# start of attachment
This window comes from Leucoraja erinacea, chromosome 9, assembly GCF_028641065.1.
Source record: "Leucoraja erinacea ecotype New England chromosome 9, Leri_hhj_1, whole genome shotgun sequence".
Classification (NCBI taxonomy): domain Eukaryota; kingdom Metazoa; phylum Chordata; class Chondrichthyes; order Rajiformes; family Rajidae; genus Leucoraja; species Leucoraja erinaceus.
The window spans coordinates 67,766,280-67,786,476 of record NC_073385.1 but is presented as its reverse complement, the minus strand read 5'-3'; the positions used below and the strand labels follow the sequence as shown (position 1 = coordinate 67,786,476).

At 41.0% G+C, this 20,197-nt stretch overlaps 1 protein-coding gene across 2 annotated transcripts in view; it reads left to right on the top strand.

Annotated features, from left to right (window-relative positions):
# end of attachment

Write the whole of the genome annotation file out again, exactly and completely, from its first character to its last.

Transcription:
This window comes from Leucoraja erinacea, chromosome 9, assembly GCF_028641065.1.
Source record: "Leucoraja erinacea ecotype New England chromosome 9, Leri_hhj_1, whole genome shotgun sequence".
Classification (NCBI taxonomy): domain Eukaryota; kingdom Metazoa; phylum Chordata; class Chondrichthyes; order Rajiformes; family Rajidae; genus Leucoraja; species Leucoraja erinaceus.
The window spans coordinates 67,766,280-67,786,476 of record NC_073385.1 but is presented as its reverse complement, the minus strand read 5'-3'; the positions used below and the strand labels follow the sequence as shown (position 1 = coordinate 67,786,476).

At 41.0% G+C, this 20,197-nt stretch overlaps 1 protein-coding gene across 2 annotated transcripts in view; it reads left to right on the top strand.

Annotated features, from left to right (window-relative positions):